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One wreck dive I'd love to be on.......and, with the exception of a couple of North/South Korean skirmishes, the only time since the Second World War that a torpedo has been used in anger with its intended effect.

"TV team to search for wreck of Belgrano
By Michael Paterson
(Filed: 07/02/2003)


The team that found the Titanic and the Bismarck will begin hunting this month for the wreck of the General Belgrano, the Argentine warship sunk by a British submarine during the Falklands conflict.

The National Geographic Society will search for the vessel on which 323 of the 1,093 crew died, using sonar and a remote-operated vehicle, 115 miles off the Argentine coast.

Channel 4 is part-funding the filmed expedition and will show the results later this year. Meanwhile, a BBC film crew is to visit the wreck of a British frigate sunk during the 1982 conflict.

The official Falklands veterans' association SAMA 82 is to meet BBC representatives today and will give its blessing to filming of Antelope, which sank in water 70ft deep off Ajax Bay.

The wreck is designated a war grave and Navy divers last year attached an ensign to the roof of the ship's bridge.

The position of the Belgrano may resolve which way it was heading when it was hit by torpedoes fired by the submarine Conqueror.

Argentina has always claimed it was sunk while heading out of a 200-mile British-imposed exclusion zone. This theory was backed by documents leaked by the former Ministry of Defence civil servant Clive Ponting, who was then charged with breaking the Official Secrets Act. He was cleared by a jury.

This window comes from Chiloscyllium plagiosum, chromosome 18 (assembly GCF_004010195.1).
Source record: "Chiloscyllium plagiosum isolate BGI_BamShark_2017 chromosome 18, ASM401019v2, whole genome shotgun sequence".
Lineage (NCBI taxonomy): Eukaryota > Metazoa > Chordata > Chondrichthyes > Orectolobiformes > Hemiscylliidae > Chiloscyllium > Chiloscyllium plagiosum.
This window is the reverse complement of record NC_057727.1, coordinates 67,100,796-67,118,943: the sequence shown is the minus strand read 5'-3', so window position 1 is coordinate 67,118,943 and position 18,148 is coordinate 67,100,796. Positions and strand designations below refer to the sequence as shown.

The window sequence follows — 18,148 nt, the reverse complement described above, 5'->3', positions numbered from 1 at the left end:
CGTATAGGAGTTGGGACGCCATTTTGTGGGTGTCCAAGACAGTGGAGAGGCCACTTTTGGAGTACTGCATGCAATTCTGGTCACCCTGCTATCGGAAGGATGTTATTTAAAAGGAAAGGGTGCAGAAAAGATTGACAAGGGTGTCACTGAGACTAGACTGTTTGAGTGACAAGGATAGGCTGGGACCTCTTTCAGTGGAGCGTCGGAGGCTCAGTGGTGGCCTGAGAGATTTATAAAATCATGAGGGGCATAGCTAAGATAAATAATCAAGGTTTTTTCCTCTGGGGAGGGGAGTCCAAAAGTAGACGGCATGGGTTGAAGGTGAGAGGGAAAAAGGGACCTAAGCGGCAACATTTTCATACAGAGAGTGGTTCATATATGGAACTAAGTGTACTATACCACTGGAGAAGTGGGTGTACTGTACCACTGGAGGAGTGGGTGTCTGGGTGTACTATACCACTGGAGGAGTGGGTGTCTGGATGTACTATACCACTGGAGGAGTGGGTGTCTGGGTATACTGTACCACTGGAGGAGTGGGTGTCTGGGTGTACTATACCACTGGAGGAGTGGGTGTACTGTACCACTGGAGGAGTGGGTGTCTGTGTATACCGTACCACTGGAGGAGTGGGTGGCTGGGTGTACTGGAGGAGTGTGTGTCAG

[Bren butted in: Irrelevant which way she was heading at the time she was sunk, as Capital Ships and other ships of war have a nasty habit (even when appearing to be going away from the action) of 'coming about' and heading right back into the thick of it for a second bash - it's called a 'feint']

The Argentine navy is to co-operate with the Belgrano expedition. A spokesman for the US-based National Geographic Society said it had "been working closely with the British government and veterans of the war".

The expedition is to be funded by subscriptions to the National Geographic satellite channel and advance sales of the documentary.

Denzil Connick, who was badly wounded in the conflict and is co-founder and secretary of SAMA 82, believed veterans on both sides would approve of the documentaries provided film makers honoured their commitment not to set foot on board the war graves.

He said: "I believe the films will be done respectfully. Although the programmes will bring back many painful memories, they will be the television equivalent of going to look at a grave and leaving flowers."

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And here's some of the URL's you might find of inteterst around this story:

http://www.sama82.org.uk/

http://news.nationalgeographic.com/

http://www.britains-smallwars.com/Falklands/index.html

They all make very interesting reading.







(Edited by Bren Tierney at 3:04 pm on Feb. 7, 2003)
 
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I have never seen why it was such an issue about the Belgrano, what difference does it make where she was going. By sinking her the RN achieved exactly what they intended, they kept the Argentine surface fleet in port for the duration. Since this saved lots of lives on our side how can you argue with it?
 
 
 
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